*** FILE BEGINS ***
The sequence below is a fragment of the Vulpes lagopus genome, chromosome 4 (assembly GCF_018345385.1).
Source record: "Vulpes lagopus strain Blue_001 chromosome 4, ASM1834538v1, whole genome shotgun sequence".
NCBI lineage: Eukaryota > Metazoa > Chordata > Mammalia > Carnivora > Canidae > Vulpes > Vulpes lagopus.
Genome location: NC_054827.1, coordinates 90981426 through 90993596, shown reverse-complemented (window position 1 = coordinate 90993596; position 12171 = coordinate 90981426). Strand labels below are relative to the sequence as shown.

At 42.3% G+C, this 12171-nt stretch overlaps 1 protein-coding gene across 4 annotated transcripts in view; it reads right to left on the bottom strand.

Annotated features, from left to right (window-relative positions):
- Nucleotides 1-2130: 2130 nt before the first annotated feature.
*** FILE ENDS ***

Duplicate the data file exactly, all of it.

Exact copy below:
The sequence below is a fragment of the Vulpes lagopus genome, chromosome 4 (assembly GCF_018345385.1).
Source record: "Vulpes lagopus strain Blue_001 chromosome 4, ASM1834538v1, whole genome shotgun sequence".
NCBI lineage: Eukaryota > Metazoa > Chordata > Mammalia > Carnivora > Canidae > Vulpes > Vulpes lagopus.
Genome location: NC_054827.1, coordinates 90981426 through 90993596, shown reverse-complemented (window position 1 = coordinate 90993596; position 12171 = coordinate 90981426). Strand labels below are relative to the sequence as shown.

At 42.3% G+C, this 12171-nt stretch overlaps 1 protein-coding gene across 4 annotated transcripts in view; it reads right to left on the bottom strand.

Annotated features, from left to right (window-relative positions):
- Nucleotides 1-2130: 2130 nt before the first annotated feature.